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Sea Surface Temperature Anomaly

Sea Surface Temperature Anomaly
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Sea Surface Temperature

Sea Surface Temperature
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Sea Surface Temperature Anomaly

Sea surface temperature refers to the temperature of the top millimeter of the ocean. An anomaly is a departure from average conditions. These maps compare temperatures in a given month to the long-term average temperature of that month from 1985 through 1997. Blue shows temperatures that were cooler than average, white shows near-average temperatures, and red shows where temperatures were warmer than average. Regions for which no data were available are gray. The maps are made from data collected by the Advanced Microwave Scanning Radiometer-EOS (AMSR-E) compared to historical data collected by a series of National Oceanic and Atmospheric Administration (NOAA) satellites.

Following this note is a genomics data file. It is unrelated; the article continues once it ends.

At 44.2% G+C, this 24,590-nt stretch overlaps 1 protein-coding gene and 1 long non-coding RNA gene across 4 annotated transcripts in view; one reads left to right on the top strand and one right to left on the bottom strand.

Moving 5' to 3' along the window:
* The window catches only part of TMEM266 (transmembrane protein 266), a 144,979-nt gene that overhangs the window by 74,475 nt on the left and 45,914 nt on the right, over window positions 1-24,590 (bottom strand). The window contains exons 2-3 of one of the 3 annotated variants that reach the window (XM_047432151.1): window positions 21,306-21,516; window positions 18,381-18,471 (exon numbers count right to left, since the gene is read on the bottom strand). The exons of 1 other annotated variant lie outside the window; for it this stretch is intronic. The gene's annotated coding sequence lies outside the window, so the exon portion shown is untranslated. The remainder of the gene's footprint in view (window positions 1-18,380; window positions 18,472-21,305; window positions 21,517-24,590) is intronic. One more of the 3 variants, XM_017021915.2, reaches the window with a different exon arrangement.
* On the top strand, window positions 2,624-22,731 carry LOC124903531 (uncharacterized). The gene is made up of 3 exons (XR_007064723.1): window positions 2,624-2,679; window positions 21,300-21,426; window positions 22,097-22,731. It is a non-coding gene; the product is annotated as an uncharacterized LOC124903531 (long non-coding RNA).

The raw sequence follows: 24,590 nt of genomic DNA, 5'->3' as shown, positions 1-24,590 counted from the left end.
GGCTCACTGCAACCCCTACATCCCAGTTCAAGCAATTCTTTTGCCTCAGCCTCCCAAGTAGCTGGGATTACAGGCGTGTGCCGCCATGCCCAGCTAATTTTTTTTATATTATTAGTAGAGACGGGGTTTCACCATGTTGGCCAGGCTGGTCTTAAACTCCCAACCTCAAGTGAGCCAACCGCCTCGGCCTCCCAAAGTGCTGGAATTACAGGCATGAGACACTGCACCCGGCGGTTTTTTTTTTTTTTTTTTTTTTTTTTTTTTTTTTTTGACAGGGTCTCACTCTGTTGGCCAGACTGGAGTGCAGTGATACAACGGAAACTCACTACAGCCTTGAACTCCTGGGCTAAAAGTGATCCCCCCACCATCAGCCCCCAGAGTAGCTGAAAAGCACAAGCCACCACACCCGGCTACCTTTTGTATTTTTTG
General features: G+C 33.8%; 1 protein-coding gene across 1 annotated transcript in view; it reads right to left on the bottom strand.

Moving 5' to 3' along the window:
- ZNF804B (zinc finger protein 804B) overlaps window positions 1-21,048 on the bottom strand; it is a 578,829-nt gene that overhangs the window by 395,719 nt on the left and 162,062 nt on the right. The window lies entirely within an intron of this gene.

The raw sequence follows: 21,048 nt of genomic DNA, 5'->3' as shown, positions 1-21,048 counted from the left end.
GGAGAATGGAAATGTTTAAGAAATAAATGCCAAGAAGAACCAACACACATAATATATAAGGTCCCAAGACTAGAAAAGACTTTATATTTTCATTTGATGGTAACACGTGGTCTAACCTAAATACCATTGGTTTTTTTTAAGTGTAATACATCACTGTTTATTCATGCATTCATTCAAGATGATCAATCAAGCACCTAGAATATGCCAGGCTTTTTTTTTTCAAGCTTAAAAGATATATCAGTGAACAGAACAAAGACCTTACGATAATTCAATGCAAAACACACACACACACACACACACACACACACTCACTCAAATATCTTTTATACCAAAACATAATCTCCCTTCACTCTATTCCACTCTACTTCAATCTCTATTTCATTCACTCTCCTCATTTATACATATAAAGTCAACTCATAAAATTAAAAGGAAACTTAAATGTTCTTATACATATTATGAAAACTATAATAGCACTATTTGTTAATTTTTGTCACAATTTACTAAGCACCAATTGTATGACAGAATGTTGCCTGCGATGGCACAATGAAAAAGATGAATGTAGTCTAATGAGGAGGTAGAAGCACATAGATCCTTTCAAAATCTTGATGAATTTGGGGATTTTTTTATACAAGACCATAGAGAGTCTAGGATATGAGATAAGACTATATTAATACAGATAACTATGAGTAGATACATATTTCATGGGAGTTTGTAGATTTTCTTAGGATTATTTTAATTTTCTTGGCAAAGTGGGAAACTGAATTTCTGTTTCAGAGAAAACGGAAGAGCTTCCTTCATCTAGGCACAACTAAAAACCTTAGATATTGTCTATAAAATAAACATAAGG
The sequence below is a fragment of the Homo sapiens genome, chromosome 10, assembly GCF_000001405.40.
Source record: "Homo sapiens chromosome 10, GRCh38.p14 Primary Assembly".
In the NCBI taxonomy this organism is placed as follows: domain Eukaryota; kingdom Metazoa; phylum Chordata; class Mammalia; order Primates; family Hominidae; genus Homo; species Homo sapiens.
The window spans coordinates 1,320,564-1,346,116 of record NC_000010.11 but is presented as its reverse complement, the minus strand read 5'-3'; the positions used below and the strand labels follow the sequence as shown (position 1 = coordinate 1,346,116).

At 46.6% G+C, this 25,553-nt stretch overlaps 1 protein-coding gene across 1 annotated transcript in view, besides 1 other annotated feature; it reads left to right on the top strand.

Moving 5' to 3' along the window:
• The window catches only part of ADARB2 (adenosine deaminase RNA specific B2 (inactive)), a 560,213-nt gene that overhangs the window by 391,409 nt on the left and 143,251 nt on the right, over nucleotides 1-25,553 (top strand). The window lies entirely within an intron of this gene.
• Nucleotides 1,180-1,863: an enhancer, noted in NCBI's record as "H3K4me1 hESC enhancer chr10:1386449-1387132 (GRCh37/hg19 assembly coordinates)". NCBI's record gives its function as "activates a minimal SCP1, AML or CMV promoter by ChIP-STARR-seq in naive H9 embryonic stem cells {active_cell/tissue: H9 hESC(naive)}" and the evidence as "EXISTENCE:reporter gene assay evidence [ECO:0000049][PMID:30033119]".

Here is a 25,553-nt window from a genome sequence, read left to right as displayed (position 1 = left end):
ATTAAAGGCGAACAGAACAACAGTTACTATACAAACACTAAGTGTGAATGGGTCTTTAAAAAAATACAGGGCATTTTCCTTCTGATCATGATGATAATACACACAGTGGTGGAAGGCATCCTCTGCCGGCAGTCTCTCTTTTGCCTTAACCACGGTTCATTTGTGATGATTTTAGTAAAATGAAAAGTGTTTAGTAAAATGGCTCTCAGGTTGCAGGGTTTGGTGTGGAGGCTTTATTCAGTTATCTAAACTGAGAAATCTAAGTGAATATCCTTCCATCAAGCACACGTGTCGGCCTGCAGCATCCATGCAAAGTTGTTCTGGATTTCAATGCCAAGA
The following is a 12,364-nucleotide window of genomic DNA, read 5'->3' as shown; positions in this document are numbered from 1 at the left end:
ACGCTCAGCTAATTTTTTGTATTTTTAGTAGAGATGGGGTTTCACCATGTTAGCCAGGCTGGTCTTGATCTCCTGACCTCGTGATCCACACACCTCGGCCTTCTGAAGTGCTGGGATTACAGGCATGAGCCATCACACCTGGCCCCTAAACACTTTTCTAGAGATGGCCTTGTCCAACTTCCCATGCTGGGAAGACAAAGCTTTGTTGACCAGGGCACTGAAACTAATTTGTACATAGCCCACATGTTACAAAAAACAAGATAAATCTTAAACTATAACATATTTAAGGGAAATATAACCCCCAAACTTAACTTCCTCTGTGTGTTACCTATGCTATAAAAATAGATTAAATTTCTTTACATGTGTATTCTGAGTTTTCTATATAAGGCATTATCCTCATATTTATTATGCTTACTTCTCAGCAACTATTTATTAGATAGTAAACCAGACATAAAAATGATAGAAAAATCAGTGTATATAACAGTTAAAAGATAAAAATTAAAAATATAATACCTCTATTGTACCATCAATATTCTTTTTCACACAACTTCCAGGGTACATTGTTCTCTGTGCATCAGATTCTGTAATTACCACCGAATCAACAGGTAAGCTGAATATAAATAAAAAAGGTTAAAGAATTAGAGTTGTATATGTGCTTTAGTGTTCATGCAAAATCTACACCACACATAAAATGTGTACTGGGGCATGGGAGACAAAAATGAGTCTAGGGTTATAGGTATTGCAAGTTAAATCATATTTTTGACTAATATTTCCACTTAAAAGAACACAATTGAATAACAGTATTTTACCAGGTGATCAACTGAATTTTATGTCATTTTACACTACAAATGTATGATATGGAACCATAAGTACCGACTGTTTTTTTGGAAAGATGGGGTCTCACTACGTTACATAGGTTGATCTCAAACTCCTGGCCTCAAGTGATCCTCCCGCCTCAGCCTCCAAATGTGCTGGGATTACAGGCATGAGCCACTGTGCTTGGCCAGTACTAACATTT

Sea Surface Temperature

These sea surface temperature maps are based on observations by the MODIS sensors on NASA's Terra and Aqua satellites. The satellites measure the temperature of the top millimeter of the ocean surface. In this map, the coolest waters appear in blue (approximately -2 degrees Celsius), and the warmest temperatures appear in pink-yellow (35 degrees Celsius). Landmasses and the large area of sea ice around Antarctica appear in shades of gray, indicating no data were collected.

View, download, or analyze more of these data from NASA Earth Observations (NEO):
Sea Surface Temperature Anomaly
Sea Surface Temperature

Sea Surface Temperature Anomaly & Sea Surface Temperature